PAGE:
However, to call Blade Runner 2049 a success would also be far from the truth. The sequel had a significant budget of 150 million dollars (not including marketing), but bombed at the box office, only raking in 31.5 million domestically its opening weekend. It then dropped 52.7% to 15.5 million in its second week, and 54% its third week to 7.2 million. This put its domestic earnings at 54.2 million dollars after three weeks, which is barely even ⅓ of its budget.

 

To put this into perspective, the recently released Thor: Ragnarok had similarities to Blade Runner 2049, being a sci-fi movie with a high budget of 180 million dollars and critical praise. Its opening weekend, it earned 116 million dollars and after three weeks, has earned approximately 278.5 million dollars domestically. Now, Thor: Ragnarok is a very different product than Blade Runner 2049, being a part of the very financially successful Marvel Cinematic Universe, but it is clear from this that Blade Runner 2049 is a box office blockbuster bomb. But if the original was so revolutionary, why wasn’t the sequel a hit?

 

A lot of signs point to the marketing in the trailers. Most trailers today give away a lot of the movie. To reconsider Thor: Ragnarok, the trailers gave away what could have been an amazing surprise: that Mark Ruffalo’s Hulk was in the movie. However, they sacrificed that surprise by making Hulk a large part of their marketing campaign. Blade Runner 2049 refrained from that route. Ninety-nine percent of the plot was held in secret, and all that was really shown from the trailers is that Ryan Gosling plays a new blade runner and Harrison Ford is in it. This sense of curiosity is a double-edged sword. While this is what a trailer should do, general audiences are used to having big, exciting trailers that are almost like their own movie. Trailers are so important now that there are even trailers for trailers. Since Villeneuve and his marketing team left most of the movie a secret, Blade Runner 2049 sacrificed making the quick buck for a rare and intriguing moviegoing experience.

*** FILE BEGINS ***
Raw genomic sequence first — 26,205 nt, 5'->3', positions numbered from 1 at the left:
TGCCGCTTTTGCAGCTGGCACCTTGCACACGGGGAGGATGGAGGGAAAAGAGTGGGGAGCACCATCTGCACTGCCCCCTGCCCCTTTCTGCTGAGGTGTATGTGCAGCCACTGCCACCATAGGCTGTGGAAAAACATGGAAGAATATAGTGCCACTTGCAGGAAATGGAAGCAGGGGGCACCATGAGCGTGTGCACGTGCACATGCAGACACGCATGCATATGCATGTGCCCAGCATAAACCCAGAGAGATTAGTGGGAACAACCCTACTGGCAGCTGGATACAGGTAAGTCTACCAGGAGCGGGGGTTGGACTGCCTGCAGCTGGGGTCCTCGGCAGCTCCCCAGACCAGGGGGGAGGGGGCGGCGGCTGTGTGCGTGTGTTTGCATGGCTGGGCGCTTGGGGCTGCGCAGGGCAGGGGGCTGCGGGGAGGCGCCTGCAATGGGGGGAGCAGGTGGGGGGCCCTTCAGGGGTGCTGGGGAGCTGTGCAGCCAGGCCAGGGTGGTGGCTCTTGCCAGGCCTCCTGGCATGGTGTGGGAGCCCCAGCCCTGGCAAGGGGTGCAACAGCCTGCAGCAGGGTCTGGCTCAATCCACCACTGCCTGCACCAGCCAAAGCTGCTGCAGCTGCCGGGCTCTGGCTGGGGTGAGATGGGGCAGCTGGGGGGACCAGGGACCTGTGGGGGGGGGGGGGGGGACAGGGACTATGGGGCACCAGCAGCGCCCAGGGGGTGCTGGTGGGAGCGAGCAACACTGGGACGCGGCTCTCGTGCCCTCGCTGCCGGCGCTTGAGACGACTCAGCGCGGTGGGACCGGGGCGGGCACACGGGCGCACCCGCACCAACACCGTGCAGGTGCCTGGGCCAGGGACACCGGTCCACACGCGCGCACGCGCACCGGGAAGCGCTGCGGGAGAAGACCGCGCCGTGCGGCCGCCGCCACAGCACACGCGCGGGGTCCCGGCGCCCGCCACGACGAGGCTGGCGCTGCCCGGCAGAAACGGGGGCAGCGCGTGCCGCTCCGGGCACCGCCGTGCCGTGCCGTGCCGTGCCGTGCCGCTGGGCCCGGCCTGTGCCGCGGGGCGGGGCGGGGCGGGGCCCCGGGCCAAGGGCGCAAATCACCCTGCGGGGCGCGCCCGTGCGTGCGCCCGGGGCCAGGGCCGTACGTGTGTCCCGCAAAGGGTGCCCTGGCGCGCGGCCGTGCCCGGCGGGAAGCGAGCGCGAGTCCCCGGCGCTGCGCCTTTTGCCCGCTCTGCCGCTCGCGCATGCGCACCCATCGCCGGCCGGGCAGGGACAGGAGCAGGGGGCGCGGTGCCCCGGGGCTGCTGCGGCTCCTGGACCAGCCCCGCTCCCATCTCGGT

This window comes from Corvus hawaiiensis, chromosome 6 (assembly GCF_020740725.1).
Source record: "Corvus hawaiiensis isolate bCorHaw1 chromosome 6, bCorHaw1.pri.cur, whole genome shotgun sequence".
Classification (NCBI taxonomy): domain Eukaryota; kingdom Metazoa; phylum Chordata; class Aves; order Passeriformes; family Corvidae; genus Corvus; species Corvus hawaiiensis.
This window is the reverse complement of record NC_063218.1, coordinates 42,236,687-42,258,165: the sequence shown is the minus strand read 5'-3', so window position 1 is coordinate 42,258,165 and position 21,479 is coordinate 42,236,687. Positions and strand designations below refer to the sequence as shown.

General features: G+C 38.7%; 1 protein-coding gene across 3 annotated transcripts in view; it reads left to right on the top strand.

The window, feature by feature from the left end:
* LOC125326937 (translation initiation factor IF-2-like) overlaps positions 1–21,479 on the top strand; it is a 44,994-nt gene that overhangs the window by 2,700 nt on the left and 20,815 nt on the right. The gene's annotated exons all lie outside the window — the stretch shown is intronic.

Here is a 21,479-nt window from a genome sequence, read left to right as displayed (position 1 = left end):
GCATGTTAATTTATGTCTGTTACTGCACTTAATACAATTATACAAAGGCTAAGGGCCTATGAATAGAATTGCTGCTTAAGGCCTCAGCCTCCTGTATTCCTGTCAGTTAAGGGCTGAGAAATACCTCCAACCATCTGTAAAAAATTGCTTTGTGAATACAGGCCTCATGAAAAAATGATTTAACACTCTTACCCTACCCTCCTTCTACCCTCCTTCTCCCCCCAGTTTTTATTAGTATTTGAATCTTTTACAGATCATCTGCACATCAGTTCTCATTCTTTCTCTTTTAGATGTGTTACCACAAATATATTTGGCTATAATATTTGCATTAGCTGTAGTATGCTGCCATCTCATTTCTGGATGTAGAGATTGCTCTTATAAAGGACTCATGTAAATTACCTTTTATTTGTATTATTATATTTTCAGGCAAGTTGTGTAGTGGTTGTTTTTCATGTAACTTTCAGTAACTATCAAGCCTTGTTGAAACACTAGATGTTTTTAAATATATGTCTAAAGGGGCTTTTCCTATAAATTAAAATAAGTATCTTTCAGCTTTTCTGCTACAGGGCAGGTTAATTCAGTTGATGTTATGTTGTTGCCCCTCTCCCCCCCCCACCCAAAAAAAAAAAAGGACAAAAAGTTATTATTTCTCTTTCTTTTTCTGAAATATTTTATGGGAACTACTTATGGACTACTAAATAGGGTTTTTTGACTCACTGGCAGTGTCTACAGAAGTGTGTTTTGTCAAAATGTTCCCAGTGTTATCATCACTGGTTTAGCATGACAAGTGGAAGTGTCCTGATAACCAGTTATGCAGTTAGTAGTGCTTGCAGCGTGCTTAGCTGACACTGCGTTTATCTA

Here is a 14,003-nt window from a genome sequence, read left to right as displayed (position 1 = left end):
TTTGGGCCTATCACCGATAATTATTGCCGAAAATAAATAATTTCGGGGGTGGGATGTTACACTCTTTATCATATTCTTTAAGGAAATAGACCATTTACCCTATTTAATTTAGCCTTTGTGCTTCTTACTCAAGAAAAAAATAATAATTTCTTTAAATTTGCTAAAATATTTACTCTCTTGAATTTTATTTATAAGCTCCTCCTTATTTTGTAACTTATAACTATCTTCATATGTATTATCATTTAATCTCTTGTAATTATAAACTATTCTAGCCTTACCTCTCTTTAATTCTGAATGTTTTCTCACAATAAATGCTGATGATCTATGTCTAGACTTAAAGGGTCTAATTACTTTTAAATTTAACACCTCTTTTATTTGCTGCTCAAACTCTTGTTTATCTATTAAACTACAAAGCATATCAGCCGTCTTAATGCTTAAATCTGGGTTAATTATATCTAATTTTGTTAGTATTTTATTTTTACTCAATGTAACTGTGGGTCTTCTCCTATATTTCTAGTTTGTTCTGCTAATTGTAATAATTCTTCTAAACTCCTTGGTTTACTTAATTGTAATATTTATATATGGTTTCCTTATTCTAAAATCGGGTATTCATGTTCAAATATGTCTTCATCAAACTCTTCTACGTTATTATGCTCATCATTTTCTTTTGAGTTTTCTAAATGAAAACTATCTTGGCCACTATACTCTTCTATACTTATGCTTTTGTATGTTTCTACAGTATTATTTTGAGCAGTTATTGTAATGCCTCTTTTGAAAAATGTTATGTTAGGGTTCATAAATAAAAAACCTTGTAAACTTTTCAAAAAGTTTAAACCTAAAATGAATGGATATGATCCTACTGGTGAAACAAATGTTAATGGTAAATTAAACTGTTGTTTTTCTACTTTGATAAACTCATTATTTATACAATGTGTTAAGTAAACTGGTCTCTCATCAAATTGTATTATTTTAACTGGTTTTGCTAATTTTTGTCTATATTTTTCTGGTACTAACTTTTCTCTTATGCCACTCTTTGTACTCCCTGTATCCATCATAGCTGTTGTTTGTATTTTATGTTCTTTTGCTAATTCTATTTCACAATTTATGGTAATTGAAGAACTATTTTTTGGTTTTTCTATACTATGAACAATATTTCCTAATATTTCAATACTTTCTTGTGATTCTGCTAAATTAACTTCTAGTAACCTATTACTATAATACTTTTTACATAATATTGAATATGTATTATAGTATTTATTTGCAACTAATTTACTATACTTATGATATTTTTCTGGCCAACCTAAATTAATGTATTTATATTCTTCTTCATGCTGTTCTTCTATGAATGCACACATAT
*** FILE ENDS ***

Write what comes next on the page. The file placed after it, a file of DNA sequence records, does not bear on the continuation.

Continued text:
Another aspect that led Blade Runner 2049 to becoming a box office disaster is that it’s an unconventional blockbuster. The film is nearly three hours long, finishing at two hours and forty-three minutes. Not only is this asking a lot from the audience to sit through, it’s also hard for movie theaters to show a lot of viewings because of how much time it takes for each screening to play. The film also deals with a plethora of complex themes, and has many ambiguous questions that are left unanswered by the end of the film. Most general audiences are not interested in this type of complicated film, and prefer their blockbusters to be uncomplicated popcorn flicks that are fun to watch (examples are the Transformers movies and a majority of the superhero genre). It is also rated R, which means a lot of youth can’t see it without an adult, and a lot of adults can’t see it if they have kids they don’t want subjected to nudity, cursing, and intense violence. Unfortunately, Blade Runner 2049 is a slow, insightful film that is trying to appeal to a demographic too large for its market.

 

One of the biggest reasons that Blade Runner 2049 is a financial wreck is that it’s coming out thirty-five years after the original. Blade Runner isn’t like the Star Wars franchise that’s continued on through huge box office prequels, multiple TV shows, and an extensive expanded universe before it released a thirty-two year sequel. The original was also not financially successful, and had to go through multiple different cuts before even earning its cult-classic label. A lot of general audiences have heard of Blade Runner, but it’s a guarantee that most haven’t seen it. It’s gritty, very slow-paced, and R-rated like its sequel. It’s also a highly recommended to see the original before viewing the sequel, and if most people get bored watching Blade Runner, chances are they won’t be paying to see Blade Runner 2049.